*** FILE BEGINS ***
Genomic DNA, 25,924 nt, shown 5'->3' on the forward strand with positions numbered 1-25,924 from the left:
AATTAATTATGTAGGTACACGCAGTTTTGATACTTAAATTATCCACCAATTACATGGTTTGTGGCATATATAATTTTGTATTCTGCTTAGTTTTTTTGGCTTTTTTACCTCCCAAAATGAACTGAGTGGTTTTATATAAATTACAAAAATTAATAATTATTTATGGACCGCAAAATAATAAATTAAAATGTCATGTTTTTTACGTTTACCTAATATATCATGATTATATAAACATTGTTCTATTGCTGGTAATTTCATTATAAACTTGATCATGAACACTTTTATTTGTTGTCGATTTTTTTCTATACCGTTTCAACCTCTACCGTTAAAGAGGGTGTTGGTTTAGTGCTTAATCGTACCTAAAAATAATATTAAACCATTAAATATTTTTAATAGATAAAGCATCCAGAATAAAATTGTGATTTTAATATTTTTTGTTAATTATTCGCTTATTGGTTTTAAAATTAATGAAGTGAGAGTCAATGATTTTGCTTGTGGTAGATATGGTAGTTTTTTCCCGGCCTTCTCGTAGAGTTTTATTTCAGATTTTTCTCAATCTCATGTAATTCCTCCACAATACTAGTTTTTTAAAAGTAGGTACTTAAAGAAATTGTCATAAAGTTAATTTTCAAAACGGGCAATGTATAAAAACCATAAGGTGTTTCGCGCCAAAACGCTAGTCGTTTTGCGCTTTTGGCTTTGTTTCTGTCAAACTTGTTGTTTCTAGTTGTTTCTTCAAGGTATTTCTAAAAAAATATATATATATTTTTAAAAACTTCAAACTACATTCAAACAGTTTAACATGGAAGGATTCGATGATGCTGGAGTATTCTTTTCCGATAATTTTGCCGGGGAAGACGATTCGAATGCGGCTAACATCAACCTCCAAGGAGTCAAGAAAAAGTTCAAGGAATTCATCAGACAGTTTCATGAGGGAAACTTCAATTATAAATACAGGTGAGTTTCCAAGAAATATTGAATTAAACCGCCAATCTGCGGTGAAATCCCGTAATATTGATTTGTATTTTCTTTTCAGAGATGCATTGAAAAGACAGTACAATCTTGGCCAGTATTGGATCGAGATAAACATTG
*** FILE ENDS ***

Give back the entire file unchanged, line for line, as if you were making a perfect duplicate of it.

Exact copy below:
Genomic DNA, 25,924 nt, shown 5'->3' on the forward strand with positions numbered 1-25,924 from the left:
AATTAATTATGTAGGTACACGCAGTTTTGATACTTAAATTATCCACCAATTACATGGTTTGTGGCATATATAATTTTGTATTCTGCTTAGTTTTTTTGGCTTTTTTACCTCCCAAAATGAACTGAGTGGTTTTATATAAATTACAAAAATTAATAATTATTTATGGACCGCAAAATAATAAATTAAAATGTCATGTTTTTTACGTTTACCTAATATATCATGATTATATAAACATTGTTCTATTGCTGGTAATTTCATTATAAACTTGATCATGAACACTTTTATTTGTTGTCGATTTTTTTCTATACCGTTTCAACCTCTACCGTTAAAGAGGGTGTTGGTTTAGTGCTTAATCGTACCTAAAAATAATATTAAACCATTAAATATTTTTAATAGATAAAGCATCCAGAATAAAATTGTGATTTTAATATTTTTTGTTAATTATTCGCTTATTGGTTTTAAAATTAATGAAGTGAGAGTCAATGATTTTGCTTGTGGTAGATATGGTAGTTTTTTCCCGGCCTTCTCGTAGAGTTTTATTTCAGATTTTTCTCAATCTCATGTAATTCCTCCACAATACTAGTTTTTTAAAAGTAGGTACTTAAAGAAATTGTCATAAAGTTAATTTTCAAAACGGGCAATGTATAAAAACCATAAGGTGTTTCGCGCCAAAACGCTAGTCGTTTTGCGCTTTTGGCTTTGTTTCTGTCAAACTTGTTGTTTCTAGTTGTTTCTTCAAGGTATTTCTAAAAAAATATATATATATTTTTAAAAACTTCAAACTACATTCAAACAGTTTAACATGGAAGGATTCGATGATGCTGGAGTATTCTTTTCCGATAATTTTGCCGGGGAAGACGATTCGAATGCGGCTAACATCAACCTCCAAGGAGTCAAGAAAAAGTTCAAGGAATTCATCAGACAGTTTCATGAGGGAAACTTCAATTATAAATACAGGTGAGTTTCCAAGAAATATTGAATTAAACCGCCAATCTGCGGTGAAATCCCGTAATATTGATTTGTATTTTCTTTTCAGAGATGCATTGAAAAGACAGTACAATCTTGGCCAGTATTGGATCGAGATAAACATTG